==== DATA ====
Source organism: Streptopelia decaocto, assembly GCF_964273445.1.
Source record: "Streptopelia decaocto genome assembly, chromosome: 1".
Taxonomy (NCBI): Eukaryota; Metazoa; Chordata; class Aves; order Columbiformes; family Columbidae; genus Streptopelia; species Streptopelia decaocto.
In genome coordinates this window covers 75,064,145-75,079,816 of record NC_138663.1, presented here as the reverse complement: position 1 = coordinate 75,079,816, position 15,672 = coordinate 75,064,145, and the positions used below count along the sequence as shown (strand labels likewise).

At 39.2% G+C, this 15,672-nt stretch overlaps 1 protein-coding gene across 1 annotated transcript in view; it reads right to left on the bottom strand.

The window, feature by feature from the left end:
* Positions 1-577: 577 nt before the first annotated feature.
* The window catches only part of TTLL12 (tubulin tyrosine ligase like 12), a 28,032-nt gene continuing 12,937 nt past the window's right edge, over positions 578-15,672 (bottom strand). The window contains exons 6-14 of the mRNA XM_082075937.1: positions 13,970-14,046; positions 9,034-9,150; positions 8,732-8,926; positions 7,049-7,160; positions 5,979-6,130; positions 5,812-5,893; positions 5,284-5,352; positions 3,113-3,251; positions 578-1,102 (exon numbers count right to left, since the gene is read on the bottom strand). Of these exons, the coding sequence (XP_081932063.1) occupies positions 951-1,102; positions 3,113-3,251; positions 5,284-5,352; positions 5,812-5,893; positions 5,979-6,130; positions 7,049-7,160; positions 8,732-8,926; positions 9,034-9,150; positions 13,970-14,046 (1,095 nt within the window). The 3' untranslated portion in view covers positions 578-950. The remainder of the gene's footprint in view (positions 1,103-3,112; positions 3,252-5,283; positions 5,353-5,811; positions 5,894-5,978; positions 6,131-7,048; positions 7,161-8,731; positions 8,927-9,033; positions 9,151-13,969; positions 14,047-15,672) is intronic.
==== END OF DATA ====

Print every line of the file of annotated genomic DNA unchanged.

Source organism: Streptopelia decaocto, assembly GCF_964273445.1.
Source record: "Streptopelia decaocto genome assembly, chromosome: 1".
Taxonomy (NCBI): Eukaryota; Metazoa; Chordata; class Aves; order Columbiformes; family Columbidae; genus Streptopelia; species Streptopelia decaocto.
In genome coordinates this window covers 75,064,145-75,079,816 of record NC_138663.1, presented here as the reverse complement: position 1 = coordinate 75,079,816, position 15,672 = coordinate 75,064,145, and the positions used below count along the sequence as shown (strand labels likewise).

At 39.2% G+C, this 15,672-nt stretch overlaps 1 protein-coding gene across 1 annotated transcript in view; it reads right to left on the bottom strand.

The window, feature by feature from the left end:
* Positions 1-577: 577 nt before the first annotated feature.
* The window catches only part of TTLL12 (tubulin tyrosine ligase like 12), a 28,032-nt gene continuing 12,937 nt past the window's right edge, over positions 578-15,672 (bottom strand). The window contains exons 6-14 of the mRNA XM_082075937.1: positions 13,970-14,046; positions 9,034-9,150; positions 8,732-8,926; positions 7,049-7,160; positions 5,979-6,130; positions 5,812-5,893; positions 5,284-5,352; positions 3,113-3,251; positions 578-1,102 (exon numbers count right to left, since the gene is read on the bottom strand). Of these exons, the coding sequence (XP_081932063.1) occupies positions 951-1,102; positions 3,113-3,251; positions 5,284-5,352; positions 5,812-5,893; positions 5,979-6,130; positions 7,049-7,160; positions 8,732-8,926; positions 9,034-9,150; positions 13,970-14,046 (1,095 nt within the window). The 3' untranslated portion in view covers positions 578-950. The remainder of the gene's footprint in view (positions 1,103-3,112; positions 3,252-5,283; positions 5,353-5,811; positions 5,894-5,978; positions 6,131-7,048; positions 7,161-8,731; positions 8,927-9,033; positions 9,151-13,969; positions 14,047-15,672) is intronic.